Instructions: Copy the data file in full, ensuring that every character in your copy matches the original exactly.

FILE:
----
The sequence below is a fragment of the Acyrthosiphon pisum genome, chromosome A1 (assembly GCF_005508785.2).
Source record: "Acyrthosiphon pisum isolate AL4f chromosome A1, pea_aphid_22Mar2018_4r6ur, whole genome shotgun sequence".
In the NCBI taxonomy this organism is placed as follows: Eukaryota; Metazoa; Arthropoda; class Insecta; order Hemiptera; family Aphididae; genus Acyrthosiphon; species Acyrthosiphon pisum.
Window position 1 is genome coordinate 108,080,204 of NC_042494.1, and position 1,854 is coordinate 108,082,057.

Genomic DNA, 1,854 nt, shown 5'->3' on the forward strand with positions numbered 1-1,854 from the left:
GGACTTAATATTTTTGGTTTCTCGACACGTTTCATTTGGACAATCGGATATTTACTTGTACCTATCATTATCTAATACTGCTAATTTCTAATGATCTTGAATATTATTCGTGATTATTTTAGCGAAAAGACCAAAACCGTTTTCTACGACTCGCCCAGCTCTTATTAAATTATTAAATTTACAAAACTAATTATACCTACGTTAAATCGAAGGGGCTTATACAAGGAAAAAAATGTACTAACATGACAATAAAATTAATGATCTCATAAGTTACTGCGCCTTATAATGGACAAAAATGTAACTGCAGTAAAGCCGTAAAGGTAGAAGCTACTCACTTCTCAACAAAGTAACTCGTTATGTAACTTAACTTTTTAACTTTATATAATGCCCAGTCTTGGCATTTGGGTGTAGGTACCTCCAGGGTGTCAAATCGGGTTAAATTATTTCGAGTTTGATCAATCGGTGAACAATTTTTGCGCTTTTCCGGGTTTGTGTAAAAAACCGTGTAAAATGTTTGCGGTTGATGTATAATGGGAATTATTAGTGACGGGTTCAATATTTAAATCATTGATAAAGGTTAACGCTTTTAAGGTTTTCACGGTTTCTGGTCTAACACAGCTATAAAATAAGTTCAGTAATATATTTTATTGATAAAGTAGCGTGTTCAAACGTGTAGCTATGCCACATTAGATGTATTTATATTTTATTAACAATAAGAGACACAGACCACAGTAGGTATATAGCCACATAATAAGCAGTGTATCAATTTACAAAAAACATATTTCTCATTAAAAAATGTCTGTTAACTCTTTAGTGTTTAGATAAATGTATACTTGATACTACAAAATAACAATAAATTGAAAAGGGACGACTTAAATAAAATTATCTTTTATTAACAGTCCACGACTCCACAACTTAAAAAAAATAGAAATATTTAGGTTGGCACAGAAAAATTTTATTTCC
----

The sequence below is a fragment of the Acyrthosiphon pisum genome, chromosome A1 (assembly GCF_005508785.2).
Source record: "Acyrthosiphon pisum isolate AL4f chromosome A1, pea_aphid_22Mar2018_4r6ur, whole genome shotgun sequence".
In the NCBI taxonomy this organism is placed as follows: Eukaryota; Metazoa; Arthropoda; class Insecta; order Hemiptera; family Aphididae; genus Acyrthosiphon; species Acyrthosiphon pisum.
Window position 1 is genome coordinate 108,080,204 of NC_042494.1, and position 1,854 is coordinate 108,082,057.

Genomic DNA, 1,854 nt, shown 5'->3' on the forward strand with positions numbered 1-1,854 from the left:
GGACTTAATATTTTTGGTTTCTCGACACGTTTCATTTGGACAATCGGATATTTACTTGTACCTATCATTATCTAATACTGCTAATTTCTAATGATCTTGAATATTATTCGTGATTATTTTAGCGAAAAGACCAAAACCGTTTTCTACGACTCGCCCAGCTCTTATTAAATTATTAAATTTACAAAACTAATTATACCTACGTTAAATCGAAGGGGCTTATACAAGGAAAAAAATGTACTAACATGACAATAAAATTAATGATCTCATAAGTTACTGCGCCTTATAATGGACAAAAATGTAACTGCAGTAAAGCCGTAAAGGTAGAAGCTACTCACTTCTCAACAAAGTAACTCGTTATGTAACTTAACTTTTTAACTTTATATAATGCCCAGTCTTGGCATTTGGGTGTAGGTACCTCCAGGGTGTCAAATCGGGTTAAATTATTTCGAGTTTGATCAATCGGTGAACAATTTTTGCGCTTTTCCGGGTTTGTGTAAAAAACCGTGTAAAATGTTTGCGGTTGATGTATAATGGGAATTATTAGTGACGGGTTCAATATTTAAATCATTGATAAAGGTTAACGCTTTTAAGGTTTTCACGGTTTCTGGTCTAACACAGCTATAAAATAAGTTCAGTAATATATTTTATTGATAAAGTAGCGTGTTCAAACGTGTAGCTATGCCACATTAGATGTATTTATATTTTATTAACAATAAGAGACACAGACCACAGTAGGTATATAGCCACATAATAAGCAGTGTATCAATTTACAAAAAACATATTTCTCATTAAAAAATGTCTGTTAACTCTTTAGTGTTTAGATAAATGTATACTTGATACTACAAAATAACAATAAATTGAAAAGGGACGACTTAAATAAAATTATCTTTTATTAACAGTCCACGACTCCACAACTTAAAAAAAATAGAAATATTTAGGTTGGCACAGAAAAATTTTATTTCC